* Introduction and Fugue (1948)
* Symphony in C (1963)
* Sinfonia diatonica (1957)
Staatskapelle Weimar/Jose Serebrier.
Naxos 8.570435 Total time: 65:40
Summary for the Busy Executive: (Yawn).
Reinhard Schwarz-Schilling (1904-1985) studied with Heinrich Kaminski,
a pupil of Bruckner. During the Third Reich, he went into a kind of
internal exile, rather than co-operate with the Nazis, all the while
worrying about his wife, of Jewish family. After World War II, he
received an appointment as a professor of composition to the Berlin
Hochschule fuer Musik, where he remained until his death.
The liner notes make a big deal of the Bruckner Tradition as transmitted
through Kaminski and of Schwarz-Schilling's swimming against the postwar
aesthetic tide -- never joining either the dodecaphonists or the Darmstadt
avant-garde -- as if a conservative musical language guaranteed musical
worth or a radical one automatically invalidated a score. I've never
quite understood what sort of music those who hold tightly to this
position really want -- Bruckner's Tenth, perhaps? To me, the whole
tonal-vs.-atonal flap has been nothing but a red herring, and all
participants have spoken nonsense. Furthermore, like the Brahms-Wagner
fight during the Nineteenth Century, it became irrelevant. Music moved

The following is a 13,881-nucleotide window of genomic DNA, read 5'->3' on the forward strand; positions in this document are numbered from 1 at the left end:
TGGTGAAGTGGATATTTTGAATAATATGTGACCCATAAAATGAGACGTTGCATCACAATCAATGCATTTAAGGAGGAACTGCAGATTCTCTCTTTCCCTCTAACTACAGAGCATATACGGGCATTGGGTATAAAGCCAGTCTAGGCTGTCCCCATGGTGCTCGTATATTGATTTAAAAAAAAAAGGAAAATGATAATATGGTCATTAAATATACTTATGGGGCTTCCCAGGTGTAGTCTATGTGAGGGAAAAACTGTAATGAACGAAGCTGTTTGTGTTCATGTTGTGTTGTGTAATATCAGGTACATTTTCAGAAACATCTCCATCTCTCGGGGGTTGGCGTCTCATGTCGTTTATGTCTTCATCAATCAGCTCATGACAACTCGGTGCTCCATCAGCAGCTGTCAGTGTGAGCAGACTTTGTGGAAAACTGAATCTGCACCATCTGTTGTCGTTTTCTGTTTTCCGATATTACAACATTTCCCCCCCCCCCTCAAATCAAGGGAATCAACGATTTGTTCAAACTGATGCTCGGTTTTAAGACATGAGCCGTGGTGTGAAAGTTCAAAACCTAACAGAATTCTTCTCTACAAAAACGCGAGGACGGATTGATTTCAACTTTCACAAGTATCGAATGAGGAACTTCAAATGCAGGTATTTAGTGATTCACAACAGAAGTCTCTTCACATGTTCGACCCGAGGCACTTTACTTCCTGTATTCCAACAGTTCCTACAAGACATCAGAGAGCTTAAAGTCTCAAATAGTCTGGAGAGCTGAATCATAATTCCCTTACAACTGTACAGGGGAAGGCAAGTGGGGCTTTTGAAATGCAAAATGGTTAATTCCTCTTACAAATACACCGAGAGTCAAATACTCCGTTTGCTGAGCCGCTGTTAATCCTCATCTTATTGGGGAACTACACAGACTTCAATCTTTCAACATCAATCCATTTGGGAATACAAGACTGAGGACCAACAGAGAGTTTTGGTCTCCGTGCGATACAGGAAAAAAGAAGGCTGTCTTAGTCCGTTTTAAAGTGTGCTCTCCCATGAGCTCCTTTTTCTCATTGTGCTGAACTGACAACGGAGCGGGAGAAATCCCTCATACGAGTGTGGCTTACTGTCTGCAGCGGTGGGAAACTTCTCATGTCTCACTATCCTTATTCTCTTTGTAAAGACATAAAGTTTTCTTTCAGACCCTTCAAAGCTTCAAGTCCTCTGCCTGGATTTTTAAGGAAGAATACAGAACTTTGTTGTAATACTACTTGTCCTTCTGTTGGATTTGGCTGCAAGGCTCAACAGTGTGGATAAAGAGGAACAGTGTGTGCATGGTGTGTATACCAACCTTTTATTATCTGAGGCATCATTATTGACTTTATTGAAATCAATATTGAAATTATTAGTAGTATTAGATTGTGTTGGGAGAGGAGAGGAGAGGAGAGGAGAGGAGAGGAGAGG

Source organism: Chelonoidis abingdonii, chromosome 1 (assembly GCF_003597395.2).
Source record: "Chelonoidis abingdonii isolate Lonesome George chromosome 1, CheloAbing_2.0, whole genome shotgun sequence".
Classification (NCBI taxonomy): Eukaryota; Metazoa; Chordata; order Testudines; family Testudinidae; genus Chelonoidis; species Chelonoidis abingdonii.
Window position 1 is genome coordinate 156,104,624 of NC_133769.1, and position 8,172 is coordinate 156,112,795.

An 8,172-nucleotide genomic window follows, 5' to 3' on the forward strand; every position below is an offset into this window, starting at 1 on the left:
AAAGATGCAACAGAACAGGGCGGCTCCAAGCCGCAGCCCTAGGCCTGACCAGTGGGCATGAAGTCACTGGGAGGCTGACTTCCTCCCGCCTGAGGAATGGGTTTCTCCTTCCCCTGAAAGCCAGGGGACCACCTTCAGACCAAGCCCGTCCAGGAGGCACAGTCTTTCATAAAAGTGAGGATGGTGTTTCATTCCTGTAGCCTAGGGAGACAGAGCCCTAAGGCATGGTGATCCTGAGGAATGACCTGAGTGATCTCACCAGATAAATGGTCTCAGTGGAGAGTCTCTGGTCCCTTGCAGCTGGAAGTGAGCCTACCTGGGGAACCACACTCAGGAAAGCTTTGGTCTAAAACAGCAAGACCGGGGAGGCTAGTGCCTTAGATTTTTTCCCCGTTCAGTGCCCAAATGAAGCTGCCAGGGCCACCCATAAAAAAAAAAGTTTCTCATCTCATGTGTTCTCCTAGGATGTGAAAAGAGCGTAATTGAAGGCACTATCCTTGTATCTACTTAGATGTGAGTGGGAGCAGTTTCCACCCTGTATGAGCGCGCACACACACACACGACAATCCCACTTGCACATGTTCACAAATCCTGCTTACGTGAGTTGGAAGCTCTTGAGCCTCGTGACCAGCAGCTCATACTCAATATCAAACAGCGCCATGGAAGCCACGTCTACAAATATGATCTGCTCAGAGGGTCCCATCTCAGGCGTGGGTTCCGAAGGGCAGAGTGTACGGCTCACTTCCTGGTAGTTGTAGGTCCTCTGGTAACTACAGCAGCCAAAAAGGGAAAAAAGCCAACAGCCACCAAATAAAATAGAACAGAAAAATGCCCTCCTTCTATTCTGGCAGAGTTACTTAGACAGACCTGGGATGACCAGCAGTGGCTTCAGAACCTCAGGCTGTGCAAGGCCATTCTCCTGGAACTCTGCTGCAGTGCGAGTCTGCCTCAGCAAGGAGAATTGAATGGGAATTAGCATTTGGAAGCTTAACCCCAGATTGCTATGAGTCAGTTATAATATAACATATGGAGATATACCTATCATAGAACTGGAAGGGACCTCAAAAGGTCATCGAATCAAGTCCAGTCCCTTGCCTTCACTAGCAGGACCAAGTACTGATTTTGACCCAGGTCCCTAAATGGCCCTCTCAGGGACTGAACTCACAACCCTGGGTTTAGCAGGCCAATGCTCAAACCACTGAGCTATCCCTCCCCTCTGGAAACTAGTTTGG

another way. Aesthetic criteria opened up. Dodecaphony became one more
composing technique rather than an ideology. A magpie composer like
Leonard Bernstein turned out to be a prophet rather than a mere epigone.
The individual score grew more important than the style of that score.
We ask how good the piece as opposed to what language it speaks.
By that standard, Schwarz-Schilling -- although as a human being on the
side of the angels -- simply doesn't command much interest as a composer.
The Introduction and Fugue, his arrangement for string orchestra of a
quartet movement, merely takes up time. You think of other string works
of the period -- Barber's Adagio for Strings, Honegger's Second Symphony,
Schuman's Fifth, Stravinsky's Concerto in D -- and it becomes awfully
small potatoes in comparison. Like the scenery in southern Ohio viewed
from a car on the interstate, it just goes by. Once its opening measures
establish themselves, nothing out of the ordinary comes along to pique
your interest, and you ride in a daze to the end.
The liner notes praise the Sinfonia diatonica as "refreshing in the
context of the post-war symphony." However, that damns with faint praise.
After the war, German music suffered, since the Nazis had driven away
or killed almost all of their great composers. The only two truly major
figures in Germany after the war were Orff in Bavaria and, yes, Stockhausen
in Darmstadt, plus a handful of mainly choral composers like David and
Pepping. Henze's insipid dodecaphony bores just as much as Schwarz-Schilling's
smooth, but extremely bland ride. The orchestration, like Henze's, is
handsome, but the musical argument is, as the French say, mort -- like
the description of sonata form rather than the experience of a Beethoven
sonata. Things improve a little in the Symphony in C, but you have only
to compare it with Stravinsky's to feel its genteel good manners and
lack of real inspiration.
Serebrier does what he can but fails to turn Troy Donahue into Cary Grant.
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